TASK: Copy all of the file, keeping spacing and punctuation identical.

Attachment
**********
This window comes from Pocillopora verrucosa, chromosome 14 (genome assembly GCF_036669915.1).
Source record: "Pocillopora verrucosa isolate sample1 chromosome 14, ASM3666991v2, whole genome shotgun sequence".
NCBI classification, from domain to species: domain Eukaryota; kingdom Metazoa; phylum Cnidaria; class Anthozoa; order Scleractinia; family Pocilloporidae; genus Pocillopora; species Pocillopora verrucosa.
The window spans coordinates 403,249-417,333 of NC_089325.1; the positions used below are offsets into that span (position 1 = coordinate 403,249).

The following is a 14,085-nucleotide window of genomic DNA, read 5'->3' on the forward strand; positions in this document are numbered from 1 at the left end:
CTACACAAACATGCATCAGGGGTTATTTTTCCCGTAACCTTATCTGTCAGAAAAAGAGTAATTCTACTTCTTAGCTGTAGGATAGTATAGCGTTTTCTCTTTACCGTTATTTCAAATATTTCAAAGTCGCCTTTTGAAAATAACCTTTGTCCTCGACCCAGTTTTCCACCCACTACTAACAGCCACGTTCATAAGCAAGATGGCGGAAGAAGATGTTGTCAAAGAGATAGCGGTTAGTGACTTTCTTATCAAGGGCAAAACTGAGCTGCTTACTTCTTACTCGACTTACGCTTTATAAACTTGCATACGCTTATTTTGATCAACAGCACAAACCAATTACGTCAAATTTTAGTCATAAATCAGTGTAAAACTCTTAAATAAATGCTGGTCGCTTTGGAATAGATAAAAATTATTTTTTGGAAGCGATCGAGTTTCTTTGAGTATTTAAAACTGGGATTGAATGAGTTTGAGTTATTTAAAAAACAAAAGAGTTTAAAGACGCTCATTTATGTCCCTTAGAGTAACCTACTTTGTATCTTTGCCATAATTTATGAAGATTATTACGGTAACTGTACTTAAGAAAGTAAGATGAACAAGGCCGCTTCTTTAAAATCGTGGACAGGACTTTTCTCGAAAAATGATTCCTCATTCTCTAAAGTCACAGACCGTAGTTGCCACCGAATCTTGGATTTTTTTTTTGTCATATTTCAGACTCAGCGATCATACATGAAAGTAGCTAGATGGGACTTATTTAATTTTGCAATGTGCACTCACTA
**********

This window comes from Pocillopora verrucosa, chromosome 14 (genome assembly GCF_036669915.1).
Source record: "Pocillopora verrucosa isolate sample1 chromosome 14, ASM3666991v2, whole genome shotgun sequence".
NCBI classification, from domain to species: domain Eukaryota; kingdom Metazoa; phylum Cnidaria; class Anthozoa; order Scleractinia; family Pocilloporidae; genus Pocillopora; species Pocillopora verrucosa.
The window spans coordinates 403,249-417,333 of NC_089325.1; the positions used below are offsets into that span (position 1 = coordinate 403,249).

The following is a 14,085-nucleotide window of genomic DNA, read 5'->3' on the forward strand; positions in this document are numbered from 1 at the left end:
CTACACAAACATGCATCAGGGGTTATTTTTCCCGTAACCTTATCTGTCAGAAAAAGAGTAATTCTACTTCTTAGCTGTAGGATAGTATAGCGTTTTCTCTTTACCGTTATTTCAAATATTTCAAAGTCGCCTTTTGAAAATAACCTTTGTCCTCGACCCAGTTTTCCACCCACTACTAACAGCCACGTTCATAAGCAAGATGGCGGAAGAAGATGTTGTCAAAGAGATAGCGGTTAGTGACTTTCTTATCAAGGGCAAAACTGAGCTGCTTACTTCTTACTCGACTTACGCTTTATAAACTTGCATACGCTTATTTTGATCAACAGCACAAACCAATTACGTCAAATTTTAGTCATAAATCAGTGTAAAACTCTTAAATAAATGCTGGTCGCTTTGGAATAGATAAAAATTATTTTTTGGAAGCGATCGAGTTTCTTTGAGTATTTAAAACTGGGATTGAATGAGTTTGAGTTATTTAAAAAACAAAAGAGTTTAAAGACGCTCATTTATGTCCCTTAGAGTAACCTACTTTGTATCTTTGCCATAATTTATGAAGATTATTACGGTAACTGTACTTAAGAAAGTAAGATGAACAAGGCCGCTTCTTTAAAATCGTGGACAGGACTTTTCTCGAAAAATGATTCCTCATTCTCTAAAGTCACAGACCGTAGTTGCCACCGAATCTTGGATTTTTTTTTTGTCATATTTCAGACTCAGCGATCATACATGAAAGTAGCTAGATGGGACTTATTTAATTTTGCAATGTGCACTCACTA